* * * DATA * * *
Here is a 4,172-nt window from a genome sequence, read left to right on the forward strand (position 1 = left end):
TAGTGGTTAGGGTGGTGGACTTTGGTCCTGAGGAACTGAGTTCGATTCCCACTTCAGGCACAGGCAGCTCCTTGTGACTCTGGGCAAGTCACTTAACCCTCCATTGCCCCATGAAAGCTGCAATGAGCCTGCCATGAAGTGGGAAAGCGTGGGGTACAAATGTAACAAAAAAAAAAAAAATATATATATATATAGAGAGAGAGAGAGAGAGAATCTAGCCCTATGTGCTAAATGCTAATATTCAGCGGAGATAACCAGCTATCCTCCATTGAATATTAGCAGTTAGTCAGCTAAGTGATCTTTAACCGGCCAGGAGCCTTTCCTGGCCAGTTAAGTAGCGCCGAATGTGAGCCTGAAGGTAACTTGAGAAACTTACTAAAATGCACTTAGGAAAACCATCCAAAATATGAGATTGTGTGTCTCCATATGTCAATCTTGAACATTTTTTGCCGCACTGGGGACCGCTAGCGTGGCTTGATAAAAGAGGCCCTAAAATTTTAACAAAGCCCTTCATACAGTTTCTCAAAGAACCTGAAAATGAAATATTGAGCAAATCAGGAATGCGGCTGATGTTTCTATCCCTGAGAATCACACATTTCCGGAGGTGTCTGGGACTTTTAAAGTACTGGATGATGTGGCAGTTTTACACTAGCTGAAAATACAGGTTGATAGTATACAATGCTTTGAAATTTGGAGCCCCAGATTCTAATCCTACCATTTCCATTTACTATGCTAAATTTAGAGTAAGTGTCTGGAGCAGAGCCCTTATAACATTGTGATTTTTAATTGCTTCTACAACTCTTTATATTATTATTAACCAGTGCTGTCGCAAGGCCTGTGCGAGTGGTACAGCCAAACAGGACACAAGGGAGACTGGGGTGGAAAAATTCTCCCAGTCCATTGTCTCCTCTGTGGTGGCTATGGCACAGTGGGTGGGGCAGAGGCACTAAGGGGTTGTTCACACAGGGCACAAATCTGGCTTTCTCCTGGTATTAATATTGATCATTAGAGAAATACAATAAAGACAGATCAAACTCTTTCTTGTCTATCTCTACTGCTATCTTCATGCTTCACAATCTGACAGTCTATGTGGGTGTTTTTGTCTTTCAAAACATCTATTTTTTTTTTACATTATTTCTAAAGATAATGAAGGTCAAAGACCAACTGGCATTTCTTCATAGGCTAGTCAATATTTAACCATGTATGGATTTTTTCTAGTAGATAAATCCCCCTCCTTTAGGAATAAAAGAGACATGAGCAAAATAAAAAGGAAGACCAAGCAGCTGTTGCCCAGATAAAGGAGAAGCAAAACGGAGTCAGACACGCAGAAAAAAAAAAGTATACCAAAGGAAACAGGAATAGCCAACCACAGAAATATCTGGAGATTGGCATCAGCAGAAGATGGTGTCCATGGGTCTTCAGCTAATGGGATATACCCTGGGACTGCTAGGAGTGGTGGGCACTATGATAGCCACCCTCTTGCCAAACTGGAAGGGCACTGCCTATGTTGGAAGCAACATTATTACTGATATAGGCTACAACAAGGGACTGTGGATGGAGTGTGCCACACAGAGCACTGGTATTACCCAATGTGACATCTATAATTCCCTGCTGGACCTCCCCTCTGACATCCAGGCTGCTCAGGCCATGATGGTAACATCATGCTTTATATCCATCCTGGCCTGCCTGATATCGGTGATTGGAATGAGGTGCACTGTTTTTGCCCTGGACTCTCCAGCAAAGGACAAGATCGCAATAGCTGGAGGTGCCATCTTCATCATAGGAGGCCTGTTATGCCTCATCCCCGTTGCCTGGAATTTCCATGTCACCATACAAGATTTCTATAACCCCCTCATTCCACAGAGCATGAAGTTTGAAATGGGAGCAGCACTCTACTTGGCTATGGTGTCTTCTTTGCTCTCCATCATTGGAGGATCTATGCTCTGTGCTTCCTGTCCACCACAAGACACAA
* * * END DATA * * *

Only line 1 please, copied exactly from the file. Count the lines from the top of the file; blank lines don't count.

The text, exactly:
Here is a 4,172-nt window from a genome sequence, read left to right on the forward strand (position 1 = left end):